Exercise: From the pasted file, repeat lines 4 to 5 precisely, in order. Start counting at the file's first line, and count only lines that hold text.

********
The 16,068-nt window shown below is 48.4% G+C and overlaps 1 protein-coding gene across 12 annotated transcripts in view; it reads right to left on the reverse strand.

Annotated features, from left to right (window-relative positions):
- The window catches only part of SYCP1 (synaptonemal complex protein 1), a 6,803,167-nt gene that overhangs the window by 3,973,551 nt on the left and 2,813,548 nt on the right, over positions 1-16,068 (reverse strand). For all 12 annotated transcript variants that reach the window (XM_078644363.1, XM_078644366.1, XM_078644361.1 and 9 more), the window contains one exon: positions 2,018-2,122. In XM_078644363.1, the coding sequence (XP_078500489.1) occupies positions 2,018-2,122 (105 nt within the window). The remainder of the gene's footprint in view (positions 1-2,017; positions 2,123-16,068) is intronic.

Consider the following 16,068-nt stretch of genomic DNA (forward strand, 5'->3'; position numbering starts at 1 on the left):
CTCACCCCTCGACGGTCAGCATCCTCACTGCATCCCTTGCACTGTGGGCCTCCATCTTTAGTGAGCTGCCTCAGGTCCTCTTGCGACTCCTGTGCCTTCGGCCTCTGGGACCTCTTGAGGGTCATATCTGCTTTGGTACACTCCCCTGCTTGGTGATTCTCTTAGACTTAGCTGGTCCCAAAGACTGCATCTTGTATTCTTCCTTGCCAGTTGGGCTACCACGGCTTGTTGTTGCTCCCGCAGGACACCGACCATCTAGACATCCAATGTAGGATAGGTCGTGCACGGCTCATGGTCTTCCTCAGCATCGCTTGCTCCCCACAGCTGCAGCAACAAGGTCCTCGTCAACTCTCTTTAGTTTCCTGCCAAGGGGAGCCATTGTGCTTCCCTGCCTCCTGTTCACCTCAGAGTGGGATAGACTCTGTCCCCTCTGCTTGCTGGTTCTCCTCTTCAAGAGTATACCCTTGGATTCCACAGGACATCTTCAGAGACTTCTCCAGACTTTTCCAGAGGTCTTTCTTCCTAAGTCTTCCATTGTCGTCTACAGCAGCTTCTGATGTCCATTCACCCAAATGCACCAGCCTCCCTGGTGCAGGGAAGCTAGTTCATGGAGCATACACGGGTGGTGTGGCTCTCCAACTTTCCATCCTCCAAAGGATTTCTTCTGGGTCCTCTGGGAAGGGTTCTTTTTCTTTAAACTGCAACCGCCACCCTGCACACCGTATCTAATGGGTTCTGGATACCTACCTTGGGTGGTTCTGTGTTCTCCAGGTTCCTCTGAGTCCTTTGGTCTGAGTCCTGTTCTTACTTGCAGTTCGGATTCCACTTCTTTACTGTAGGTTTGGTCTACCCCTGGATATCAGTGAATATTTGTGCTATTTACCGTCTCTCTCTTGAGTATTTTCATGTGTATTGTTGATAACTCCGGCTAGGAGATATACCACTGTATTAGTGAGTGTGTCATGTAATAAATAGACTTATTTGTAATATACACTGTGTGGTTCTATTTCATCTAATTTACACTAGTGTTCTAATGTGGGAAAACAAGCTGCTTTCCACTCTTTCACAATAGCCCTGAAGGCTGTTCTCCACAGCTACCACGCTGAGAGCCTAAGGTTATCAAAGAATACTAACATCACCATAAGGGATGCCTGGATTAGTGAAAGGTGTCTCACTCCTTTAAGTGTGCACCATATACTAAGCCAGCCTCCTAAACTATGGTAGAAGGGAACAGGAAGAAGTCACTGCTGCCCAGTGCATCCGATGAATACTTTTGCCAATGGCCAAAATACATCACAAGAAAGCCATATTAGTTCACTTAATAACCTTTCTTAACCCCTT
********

Consider the following 16,068-nt stretch of genomic DNA (forward strand, 5'->3'; position numbering starts at 1 on the left):
CTCACCCCTCGACGGTCAGCATCCTCACTGCATCCCTTGCACTGTGGGCCTCCATCTTTAGTGAGCTGCCTCAGGTCCTCTTGCGACTCCTGTGCCTTCGGCCTCTGGGACCTCTTGAGGGTCATATCTGCTTTGGTACACTCCCCTGCTTGGTGATTCTCTTAGACTTAGCTGGTCCCAAAGACTGCATCTTGTATTCTTCCTTGCCAGTTGGGCTACCACGGCTTGTTGTTGCTCCCGCAGGACACCGACCATCTAGACATCCAATGTAGGATAGGTCGTGCACGGCTCATGGTCTTCCTCAGCATCGCTTGCTCCCCACAGCTGCAGCAACAAGGTCCTCGTCAACTCTCTTTAGTTTCCTGCCAAGGGGAGCCATTGTGCTTCCCTGCCTCCTGTTCACCTCAGAGTGGGATAGACTCTGTCCCCTCTGCTTGCTGGTTCTCCTCTTCAAGAGTATACCCTTGGATTCCACAGGACATCTTCAGAGACTTCTCCAGACTTTTCCAGAGGTCTTTCTTCCTAAGTCTTCCATTGTCGTCTACAGCAGCTTCTGATGTCCATTCACCCAAATGCACCAGCCTCCCTGGTGCAGGGAAGCTAGTTCATGGAGCATACACGGGTGGTGTGGCTCTCCAACTTTCCATCCTCCAAAGGATTTCTTCTGGGTCCTCTGGGAAGGGTTCTTTTTCTTTAAACTGCAACCGCCACCCTGCACACCGTATCTAATGGGTTCTGGATACCTACCTTGGGTGGTTCTGTGTTCTCCAGGTTCCTCTGAGTCCTTTGGTCTGAGTCCTGTTCTTACTTGCAGTTCGGATTCCACTTCTTTACTGTAGGTTTGGTCTACCCCTGGATATCAGTGAATATTTGTGCTATTTACCGTCTCTCTCTTGAGTATTTTCATGTGTATTGTTGATAACTCCGGCTAGGAGATATACCACTGTATTAGTGAGTGTGTCATGTAATAAATAGACTTATTTGTAATATACACTGTGTGGTTCTATTTCATCTAATTTACACTAGTGTTCTAATGTGGGAAAACAAGCTGCTTTCCACTCTTTCACAATAGCCCTGAAGGCTGTTCTCCACAGCTACCACGCTGAGAGCCTAAGGTTATCAAAGAATACTAACATCACCATAAGGGATGCCTGGATTAGTGAAAGGTGTCTCACTCCTTTAAGTGTGCACCATATACTAAGCCAGCCTCCTAAACTATGGTAGAAGGGAACAGGAAGAAGTCACTGCTGCCCAGTGCATCCGATGAATACTTTTGCCAATGGCCAAAATACATCACAAGAAAGCCATATTAGTTCACTTAATAACCTTTCTTAACCCCTT